William Saroyan was among the most reputed American writers of the early 20th century. He would tell stories about the challenges and delights of rural America through the lens of life in the Central Valley of California. He won a Pulitzer Prize, an Oscar and the New York Drama Critics’ Circle Award.
Saroyan was born in Fresno in 1908. His parents had left the city of Bitlis, in the Ottoman Empire, before the Genocide of 1915. His father died at a young age and Saroyan and his siblings were sent to an orphanage. Years later, they would reunite with their mother.
Claim to fame
He published dozens of novels, short stories and plays, including “The Human Comedy,” “The Daring Young Man on the Flying Trapeze,” “My Name is Aram,” “The Time of Your Life.”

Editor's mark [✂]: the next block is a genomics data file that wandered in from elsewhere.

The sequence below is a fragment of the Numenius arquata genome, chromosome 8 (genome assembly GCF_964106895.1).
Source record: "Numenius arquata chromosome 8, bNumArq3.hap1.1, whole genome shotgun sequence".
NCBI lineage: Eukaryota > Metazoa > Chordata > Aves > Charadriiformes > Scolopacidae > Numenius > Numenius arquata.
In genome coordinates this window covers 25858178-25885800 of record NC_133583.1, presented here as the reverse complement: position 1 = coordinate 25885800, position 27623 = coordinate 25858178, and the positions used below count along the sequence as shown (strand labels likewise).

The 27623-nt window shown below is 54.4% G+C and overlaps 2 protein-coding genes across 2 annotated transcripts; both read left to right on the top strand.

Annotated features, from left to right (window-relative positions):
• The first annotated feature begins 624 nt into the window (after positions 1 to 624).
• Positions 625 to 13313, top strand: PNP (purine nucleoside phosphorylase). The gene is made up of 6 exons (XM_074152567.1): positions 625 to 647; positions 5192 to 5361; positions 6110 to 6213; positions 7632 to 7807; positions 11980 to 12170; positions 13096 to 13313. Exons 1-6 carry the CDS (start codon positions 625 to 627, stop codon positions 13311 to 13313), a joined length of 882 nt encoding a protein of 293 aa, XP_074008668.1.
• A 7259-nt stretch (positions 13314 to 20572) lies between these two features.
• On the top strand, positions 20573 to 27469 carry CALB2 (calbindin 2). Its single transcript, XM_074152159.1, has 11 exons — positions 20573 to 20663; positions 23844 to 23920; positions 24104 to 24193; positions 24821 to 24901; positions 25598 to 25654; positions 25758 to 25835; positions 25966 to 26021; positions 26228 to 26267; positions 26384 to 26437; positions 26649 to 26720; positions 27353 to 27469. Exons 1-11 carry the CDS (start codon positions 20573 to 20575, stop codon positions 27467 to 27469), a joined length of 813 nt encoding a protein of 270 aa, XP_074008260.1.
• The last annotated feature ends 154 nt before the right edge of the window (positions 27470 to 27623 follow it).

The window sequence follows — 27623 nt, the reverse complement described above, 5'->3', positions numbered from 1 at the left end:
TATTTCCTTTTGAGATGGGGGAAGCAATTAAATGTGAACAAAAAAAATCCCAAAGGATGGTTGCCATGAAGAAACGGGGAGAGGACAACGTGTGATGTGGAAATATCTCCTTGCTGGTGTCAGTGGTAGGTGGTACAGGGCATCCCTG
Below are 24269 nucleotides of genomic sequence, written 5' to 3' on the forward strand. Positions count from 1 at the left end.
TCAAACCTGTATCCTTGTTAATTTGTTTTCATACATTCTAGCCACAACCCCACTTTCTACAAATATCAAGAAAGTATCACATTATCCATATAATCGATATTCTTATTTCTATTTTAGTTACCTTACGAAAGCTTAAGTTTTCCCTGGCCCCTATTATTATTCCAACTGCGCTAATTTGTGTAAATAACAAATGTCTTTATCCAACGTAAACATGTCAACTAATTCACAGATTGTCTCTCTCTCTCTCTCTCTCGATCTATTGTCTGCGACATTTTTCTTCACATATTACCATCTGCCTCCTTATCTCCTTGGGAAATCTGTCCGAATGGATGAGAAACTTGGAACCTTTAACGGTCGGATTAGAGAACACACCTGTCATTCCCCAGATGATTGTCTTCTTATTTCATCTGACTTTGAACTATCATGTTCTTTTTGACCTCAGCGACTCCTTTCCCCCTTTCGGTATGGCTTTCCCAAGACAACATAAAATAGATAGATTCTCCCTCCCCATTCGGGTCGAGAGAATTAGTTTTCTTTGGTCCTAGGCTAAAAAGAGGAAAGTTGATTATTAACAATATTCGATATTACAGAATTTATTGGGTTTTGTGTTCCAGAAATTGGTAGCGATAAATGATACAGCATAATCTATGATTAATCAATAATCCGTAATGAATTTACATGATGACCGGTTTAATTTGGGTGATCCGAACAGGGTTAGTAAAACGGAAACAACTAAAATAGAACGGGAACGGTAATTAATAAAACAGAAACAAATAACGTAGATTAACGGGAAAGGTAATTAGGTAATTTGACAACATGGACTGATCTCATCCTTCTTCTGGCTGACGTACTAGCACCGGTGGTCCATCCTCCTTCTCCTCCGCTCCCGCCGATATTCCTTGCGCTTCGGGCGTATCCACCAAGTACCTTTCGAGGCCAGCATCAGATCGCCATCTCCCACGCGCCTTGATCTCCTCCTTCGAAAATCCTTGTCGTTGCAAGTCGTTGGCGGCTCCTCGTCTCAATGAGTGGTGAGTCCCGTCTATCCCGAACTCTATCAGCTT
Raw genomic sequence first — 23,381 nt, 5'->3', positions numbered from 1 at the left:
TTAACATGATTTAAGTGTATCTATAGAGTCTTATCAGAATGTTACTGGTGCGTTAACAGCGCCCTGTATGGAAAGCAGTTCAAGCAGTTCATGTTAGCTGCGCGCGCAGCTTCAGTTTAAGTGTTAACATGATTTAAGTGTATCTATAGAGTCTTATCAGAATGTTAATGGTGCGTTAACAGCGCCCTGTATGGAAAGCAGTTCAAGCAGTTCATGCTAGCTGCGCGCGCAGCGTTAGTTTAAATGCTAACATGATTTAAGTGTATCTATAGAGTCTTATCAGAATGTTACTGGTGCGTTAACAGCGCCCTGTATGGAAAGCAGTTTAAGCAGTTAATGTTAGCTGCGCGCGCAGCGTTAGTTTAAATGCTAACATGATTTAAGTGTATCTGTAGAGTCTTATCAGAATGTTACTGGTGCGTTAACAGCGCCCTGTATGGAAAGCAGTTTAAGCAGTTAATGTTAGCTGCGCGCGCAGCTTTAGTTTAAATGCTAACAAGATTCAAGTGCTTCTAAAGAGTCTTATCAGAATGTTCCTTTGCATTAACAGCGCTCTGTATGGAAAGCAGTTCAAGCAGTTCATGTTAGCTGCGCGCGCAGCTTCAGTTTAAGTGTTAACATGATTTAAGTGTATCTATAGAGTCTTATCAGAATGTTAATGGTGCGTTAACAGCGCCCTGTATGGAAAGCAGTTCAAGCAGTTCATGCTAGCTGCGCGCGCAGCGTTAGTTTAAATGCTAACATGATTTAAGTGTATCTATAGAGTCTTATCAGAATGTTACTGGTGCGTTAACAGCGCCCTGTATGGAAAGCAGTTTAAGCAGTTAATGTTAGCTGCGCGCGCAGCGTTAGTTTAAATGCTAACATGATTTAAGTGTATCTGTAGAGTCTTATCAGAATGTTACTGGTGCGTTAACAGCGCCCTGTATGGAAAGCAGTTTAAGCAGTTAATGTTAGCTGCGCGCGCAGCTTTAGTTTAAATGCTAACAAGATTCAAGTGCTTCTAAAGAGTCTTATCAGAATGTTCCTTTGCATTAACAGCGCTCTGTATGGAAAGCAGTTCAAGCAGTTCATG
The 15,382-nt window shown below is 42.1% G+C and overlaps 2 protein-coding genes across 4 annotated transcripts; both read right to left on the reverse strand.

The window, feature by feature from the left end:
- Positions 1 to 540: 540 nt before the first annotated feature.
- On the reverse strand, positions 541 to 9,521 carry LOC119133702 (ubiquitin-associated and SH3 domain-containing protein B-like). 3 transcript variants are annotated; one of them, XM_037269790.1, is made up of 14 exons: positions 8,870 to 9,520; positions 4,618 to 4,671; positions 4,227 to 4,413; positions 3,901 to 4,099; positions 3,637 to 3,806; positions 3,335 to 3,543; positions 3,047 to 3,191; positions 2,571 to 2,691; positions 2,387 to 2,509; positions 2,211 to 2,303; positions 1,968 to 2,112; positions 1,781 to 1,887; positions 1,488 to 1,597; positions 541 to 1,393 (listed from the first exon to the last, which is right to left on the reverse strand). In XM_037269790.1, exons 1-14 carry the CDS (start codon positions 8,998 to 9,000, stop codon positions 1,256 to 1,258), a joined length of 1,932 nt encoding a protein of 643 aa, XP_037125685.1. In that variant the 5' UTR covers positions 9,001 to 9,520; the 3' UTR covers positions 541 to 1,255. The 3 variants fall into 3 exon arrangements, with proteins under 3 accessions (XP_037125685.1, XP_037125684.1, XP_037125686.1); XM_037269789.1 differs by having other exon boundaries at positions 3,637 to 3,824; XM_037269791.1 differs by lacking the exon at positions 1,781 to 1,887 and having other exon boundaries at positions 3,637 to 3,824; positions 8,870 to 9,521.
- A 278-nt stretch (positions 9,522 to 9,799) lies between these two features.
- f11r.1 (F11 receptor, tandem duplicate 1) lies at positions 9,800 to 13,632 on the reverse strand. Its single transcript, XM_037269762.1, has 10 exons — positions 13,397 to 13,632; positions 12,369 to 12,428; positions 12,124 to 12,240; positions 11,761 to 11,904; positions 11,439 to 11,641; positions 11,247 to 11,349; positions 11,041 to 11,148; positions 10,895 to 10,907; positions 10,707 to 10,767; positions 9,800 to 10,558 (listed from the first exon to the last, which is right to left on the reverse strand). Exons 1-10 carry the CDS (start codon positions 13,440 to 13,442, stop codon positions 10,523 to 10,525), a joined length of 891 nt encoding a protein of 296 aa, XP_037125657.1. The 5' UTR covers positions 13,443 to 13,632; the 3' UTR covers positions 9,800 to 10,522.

What he said
“Try to learn to breathe deeply, really to taste food when you eat, and when you sleep really to sleep. Try as much as possible to be wholly alive with all your might, and when you laugh, laugh like hell. And when you get angry, get good and angry. Try to be alive. You will be dead soon enough.”
“Everybody has to die, but I always believed an exception would be made in my case. Now what?”
“I know you will remember this — that nothing good ever ends. If it did, there would be no people in the world — no life at all, anywhere. And the world is full of people and full of wonderful life.”
What others said
“He is one of the most underrated writers of the century. He takes his place naturally alongside Hemingway, Steinbeck and Faulkner.” – Stephen Fry “…A writer who was bigger than life…” – San Francisco Chronicle
Ithaca (film directed by Meg Ryan, starring Tom Hanks, adaptation of “The Human Comedy”)